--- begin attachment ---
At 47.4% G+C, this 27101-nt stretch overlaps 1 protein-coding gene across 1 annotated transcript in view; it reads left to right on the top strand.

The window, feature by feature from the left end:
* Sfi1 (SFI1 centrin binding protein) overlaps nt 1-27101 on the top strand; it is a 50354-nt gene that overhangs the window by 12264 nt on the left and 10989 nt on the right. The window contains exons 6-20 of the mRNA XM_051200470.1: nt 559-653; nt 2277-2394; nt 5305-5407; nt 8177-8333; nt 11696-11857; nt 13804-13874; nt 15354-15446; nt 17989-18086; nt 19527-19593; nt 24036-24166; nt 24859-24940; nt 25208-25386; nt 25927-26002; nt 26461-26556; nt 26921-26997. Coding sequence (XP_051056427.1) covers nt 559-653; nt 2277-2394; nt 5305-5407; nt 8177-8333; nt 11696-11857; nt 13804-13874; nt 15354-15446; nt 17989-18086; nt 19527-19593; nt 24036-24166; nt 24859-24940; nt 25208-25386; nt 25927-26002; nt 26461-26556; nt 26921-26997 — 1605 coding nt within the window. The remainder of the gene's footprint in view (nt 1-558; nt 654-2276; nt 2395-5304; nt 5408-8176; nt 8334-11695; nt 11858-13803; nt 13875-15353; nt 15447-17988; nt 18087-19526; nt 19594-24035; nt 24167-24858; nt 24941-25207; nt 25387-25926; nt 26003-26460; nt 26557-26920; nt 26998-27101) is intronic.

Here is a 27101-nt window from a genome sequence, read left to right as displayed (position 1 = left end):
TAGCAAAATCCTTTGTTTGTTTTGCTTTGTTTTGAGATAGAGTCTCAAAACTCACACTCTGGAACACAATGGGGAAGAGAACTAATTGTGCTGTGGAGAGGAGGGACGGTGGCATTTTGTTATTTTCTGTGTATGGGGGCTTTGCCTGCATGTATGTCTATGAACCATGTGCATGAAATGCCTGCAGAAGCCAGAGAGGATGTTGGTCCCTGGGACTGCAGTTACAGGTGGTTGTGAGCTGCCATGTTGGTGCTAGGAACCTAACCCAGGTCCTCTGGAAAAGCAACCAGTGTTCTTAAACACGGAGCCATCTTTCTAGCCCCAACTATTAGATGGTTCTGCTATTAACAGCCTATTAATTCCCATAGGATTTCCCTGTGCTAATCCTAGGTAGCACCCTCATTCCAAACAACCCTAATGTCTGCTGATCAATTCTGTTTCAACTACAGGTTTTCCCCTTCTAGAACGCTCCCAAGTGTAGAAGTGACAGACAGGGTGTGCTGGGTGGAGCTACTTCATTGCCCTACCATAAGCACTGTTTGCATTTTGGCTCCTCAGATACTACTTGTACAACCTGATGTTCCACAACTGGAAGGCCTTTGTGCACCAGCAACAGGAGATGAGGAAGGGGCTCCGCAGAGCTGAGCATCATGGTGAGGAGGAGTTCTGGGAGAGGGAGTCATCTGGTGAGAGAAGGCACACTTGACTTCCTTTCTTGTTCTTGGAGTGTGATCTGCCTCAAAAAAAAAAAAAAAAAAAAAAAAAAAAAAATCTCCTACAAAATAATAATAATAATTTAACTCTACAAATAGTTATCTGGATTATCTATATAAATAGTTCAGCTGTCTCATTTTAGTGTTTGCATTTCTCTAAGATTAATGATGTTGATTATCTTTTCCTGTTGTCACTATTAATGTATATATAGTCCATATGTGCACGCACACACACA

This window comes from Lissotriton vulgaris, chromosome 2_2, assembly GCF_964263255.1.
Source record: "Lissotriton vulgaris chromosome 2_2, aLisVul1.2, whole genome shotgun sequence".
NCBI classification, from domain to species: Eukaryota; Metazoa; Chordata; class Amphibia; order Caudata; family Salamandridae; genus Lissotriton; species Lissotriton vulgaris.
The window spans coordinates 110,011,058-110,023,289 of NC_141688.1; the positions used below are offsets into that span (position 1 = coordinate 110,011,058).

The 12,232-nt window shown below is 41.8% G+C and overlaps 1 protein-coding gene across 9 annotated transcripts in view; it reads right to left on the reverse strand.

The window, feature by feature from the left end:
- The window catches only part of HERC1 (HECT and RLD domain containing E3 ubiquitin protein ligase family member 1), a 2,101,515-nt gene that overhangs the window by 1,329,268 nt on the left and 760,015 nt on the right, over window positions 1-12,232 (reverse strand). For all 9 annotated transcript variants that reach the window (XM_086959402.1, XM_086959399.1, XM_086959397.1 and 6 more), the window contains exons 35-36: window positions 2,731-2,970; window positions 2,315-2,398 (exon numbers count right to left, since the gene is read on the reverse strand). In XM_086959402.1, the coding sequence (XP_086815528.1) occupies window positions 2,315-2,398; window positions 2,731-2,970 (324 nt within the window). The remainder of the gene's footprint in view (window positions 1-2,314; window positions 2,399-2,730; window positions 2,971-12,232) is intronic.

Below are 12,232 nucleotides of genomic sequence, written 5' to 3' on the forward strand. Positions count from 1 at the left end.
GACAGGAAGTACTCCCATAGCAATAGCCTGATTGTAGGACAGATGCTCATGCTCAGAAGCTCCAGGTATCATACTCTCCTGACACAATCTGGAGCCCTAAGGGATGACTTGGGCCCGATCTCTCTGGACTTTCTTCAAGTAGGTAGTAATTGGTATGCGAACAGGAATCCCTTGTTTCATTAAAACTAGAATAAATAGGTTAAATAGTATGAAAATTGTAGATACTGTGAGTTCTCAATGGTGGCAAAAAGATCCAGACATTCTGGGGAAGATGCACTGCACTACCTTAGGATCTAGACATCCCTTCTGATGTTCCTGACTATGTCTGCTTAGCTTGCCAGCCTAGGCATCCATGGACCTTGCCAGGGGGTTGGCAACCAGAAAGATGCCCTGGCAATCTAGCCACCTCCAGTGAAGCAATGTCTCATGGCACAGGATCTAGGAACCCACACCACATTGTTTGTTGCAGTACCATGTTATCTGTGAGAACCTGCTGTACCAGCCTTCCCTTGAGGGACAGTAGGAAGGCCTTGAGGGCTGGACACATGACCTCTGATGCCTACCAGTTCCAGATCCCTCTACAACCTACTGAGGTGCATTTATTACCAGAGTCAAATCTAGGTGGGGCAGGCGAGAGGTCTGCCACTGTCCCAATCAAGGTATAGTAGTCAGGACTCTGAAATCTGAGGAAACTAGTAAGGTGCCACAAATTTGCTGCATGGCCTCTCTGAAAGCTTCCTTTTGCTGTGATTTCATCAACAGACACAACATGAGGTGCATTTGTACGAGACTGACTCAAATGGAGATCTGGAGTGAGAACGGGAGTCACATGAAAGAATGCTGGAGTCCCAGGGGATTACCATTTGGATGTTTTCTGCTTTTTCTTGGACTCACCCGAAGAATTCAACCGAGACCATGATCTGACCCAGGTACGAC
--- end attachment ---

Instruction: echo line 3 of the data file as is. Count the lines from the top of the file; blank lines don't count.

* Sfi1 (SFI1 centrin binding protein) overlaps nt 1-27101 on the top strand; it is a 50354-nt gene that overhangs the window by 12264 nt on the left and 10989 nt on the right. The window contains exons 6-20 of the mRNA XM_051200470.1: nt 559-653; nt 2277-2394; nt 5305-5407; nt 8177-8333; nt 11696-11857; nt 13804-13874; nt 15354-15446; nt 17989-18086; nt 19527-19593; nt 24036-24166; nt 24859-24940; nt 25208-25386; nt 25927-26002; nt 26461-26556; nt 26921-26997. Coding sequence (XP_051056427.1) covers nt 559-653; nt 2277-2394; nt 5305-5407; nt 8177-8333; nt 11696-11857; nt 13804-13874; nt 15354-15446; nt 17989-18086; nt 19527-19593; nt 24036-24166; nt 24859-24940; nt 25208-25386; nt 25927-26002; nt 26461-26556; nt 26921-26997 — 1605 coding nt within the window. The remainder of the gene's footprint in view (nt 1-558; nt 654-2276; nt 2395-5304; nt 5408-8176; nt 8334-11695; nt 11858-13803; nt 13875-15353; nt 15447-17988; nt 18087-19526; nt 19594-24035; nt 24167-24858; nt 24941-25207; nt 25387-25926; nt 26003-26460; nt 26557-26920; nt 26998-27101) is intronic.